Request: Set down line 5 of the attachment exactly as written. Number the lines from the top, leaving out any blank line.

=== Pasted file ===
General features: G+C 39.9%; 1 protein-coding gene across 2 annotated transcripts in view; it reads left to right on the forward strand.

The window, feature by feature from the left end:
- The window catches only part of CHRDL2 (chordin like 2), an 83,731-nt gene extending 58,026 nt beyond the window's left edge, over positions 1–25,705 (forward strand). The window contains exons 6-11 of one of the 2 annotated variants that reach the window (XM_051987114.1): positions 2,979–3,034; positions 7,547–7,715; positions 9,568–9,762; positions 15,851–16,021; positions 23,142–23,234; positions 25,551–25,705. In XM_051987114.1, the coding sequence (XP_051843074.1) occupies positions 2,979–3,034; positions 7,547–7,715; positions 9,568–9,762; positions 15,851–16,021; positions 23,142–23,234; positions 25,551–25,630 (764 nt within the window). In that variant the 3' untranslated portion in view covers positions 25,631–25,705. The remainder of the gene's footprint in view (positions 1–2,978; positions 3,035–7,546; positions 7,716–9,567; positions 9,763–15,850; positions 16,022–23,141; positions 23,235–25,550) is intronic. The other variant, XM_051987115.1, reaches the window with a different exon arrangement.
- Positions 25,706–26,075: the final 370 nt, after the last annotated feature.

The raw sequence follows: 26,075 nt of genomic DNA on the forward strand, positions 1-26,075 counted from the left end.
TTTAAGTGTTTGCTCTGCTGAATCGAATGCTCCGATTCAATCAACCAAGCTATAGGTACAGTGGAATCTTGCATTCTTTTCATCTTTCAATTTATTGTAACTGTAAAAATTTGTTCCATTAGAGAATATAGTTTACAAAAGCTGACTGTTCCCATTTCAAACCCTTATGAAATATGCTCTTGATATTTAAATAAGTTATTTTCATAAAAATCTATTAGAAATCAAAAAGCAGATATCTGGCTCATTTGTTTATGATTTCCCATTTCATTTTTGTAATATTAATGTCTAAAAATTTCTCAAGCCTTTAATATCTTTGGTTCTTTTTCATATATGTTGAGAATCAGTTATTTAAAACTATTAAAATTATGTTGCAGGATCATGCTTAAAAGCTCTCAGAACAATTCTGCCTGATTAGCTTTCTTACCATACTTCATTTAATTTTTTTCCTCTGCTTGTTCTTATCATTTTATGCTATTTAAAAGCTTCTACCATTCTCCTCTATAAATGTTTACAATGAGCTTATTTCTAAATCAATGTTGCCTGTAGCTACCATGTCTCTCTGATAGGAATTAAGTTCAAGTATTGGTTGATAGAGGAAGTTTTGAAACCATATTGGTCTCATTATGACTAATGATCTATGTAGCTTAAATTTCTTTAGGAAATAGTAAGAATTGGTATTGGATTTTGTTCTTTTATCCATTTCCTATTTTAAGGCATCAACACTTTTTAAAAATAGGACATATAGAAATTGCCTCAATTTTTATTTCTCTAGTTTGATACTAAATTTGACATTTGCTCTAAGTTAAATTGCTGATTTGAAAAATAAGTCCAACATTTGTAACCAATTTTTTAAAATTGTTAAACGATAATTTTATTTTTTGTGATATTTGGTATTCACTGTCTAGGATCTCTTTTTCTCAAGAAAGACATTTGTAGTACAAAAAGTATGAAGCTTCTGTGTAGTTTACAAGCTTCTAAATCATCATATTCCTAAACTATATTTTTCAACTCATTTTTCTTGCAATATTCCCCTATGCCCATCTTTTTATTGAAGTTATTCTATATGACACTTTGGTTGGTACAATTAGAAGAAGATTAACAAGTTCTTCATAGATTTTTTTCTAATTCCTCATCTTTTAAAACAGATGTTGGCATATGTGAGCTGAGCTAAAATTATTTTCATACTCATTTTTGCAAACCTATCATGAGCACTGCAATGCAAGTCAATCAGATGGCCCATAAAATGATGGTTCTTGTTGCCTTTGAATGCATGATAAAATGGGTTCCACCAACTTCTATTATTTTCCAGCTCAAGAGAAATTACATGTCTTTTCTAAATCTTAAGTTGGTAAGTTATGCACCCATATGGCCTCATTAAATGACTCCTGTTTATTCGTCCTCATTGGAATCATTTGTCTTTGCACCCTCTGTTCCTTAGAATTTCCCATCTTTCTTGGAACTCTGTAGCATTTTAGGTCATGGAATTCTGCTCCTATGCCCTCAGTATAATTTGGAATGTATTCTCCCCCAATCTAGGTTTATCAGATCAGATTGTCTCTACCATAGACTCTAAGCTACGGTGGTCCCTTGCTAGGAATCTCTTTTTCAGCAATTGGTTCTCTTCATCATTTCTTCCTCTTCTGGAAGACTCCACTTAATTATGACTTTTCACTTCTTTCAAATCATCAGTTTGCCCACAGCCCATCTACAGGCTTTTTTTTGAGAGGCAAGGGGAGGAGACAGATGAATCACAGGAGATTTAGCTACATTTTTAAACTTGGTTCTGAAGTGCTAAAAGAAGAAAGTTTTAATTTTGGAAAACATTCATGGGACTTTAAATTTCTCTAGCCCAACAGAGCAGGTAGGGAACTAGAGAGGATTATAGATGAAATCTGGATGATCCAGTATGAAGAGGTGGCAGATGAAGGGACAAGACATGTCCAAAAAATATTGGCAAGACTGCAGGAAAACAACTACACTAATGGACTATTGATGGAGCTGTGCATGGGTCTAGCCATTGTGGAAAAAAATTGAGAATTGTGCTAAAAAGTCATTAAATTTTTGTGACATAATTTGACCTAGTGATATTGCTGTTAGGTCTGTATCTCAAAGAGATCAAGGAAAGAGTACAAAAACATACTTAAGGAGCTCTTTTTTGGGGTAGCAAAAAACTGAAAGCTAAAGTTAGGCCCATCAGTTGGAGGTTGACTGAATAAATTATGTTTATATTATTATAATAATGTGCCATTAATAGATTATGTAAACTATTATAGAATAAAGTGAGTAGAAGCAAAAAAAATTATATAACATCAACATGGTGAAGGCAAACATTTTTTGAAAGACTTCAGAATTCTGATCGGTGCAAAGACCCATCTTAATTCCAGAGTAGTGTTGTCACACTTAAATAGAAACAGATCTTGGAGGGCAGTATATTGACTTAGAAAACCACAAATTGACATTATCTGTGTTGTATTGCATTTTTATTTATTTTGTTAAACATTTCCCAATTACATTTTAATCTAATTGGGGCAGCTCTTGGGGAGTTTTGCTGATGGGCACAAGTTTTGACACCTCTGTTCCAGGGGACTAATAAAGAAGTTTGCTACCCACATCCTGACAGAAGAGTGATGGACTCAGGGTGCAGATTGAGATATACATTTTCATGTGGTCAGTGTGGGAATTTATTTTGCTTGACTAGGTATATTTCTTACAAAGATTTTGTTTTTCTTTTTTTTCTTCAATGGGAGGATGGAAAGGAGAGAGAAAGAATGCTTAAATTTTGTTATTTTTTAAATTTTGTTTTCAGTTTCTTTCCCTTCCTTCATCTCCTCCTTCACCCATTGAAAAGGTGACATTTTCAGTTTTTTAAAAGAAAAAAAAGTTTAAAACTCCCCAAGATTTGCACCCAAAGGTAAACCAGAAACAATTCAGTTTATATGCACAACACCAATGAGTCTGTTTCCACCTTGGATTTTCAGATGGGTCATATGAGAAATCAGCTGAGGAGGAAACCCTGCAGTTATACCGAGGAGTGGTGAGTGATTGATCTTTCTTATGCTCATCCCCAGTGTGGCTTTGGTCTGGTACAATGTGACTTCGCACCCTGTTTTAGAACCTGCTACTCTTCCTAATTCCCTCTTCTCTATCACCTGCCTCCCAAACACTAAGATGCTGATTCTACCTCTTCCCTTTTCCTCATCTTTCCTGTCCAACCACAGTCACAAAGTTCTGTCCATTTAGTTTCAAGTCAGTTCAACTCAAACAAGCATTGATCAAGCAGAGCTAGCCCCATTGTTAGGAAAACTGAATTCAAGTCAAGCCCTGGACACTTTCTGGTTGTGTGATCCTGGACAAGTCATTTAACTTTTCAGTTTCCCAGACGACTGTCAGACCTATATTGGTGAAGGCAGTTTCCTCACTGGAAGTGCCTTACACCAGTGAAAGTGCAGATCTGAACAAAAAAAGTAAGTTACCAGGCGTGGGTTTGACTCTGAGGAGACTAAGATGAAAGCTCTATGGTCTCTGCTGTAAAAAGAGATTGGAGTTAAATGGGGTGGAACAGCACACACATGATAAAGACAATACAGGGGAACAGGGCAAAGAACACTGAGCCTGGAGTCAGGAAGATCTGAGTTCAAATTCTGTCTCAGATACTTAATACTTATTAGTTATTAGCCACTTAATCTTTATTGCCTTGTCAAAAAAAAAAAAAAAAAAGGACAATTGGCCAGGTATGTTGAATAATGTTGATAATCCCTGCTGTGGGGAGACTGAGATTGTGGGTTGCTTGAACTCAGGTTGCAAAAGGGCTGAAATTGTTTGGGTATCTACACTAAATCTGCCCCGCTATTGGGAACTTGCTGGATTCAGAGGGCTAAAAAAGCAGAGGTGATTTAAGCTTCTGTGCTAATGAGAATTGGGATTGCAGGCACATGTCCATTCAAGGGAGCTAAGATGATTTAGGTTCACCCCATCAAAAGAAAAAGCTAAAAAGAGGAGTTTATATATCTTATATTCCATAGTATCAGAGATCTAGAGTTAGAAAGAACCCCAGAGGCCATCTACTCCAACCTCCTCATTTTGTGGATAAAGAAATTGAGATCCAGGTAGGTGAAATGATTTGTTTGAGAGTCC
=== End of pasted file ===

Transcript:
The raw sequence follows: 26,075 nt of genomic DNA on the forward strand, positions 1-26,075 counted from the left end.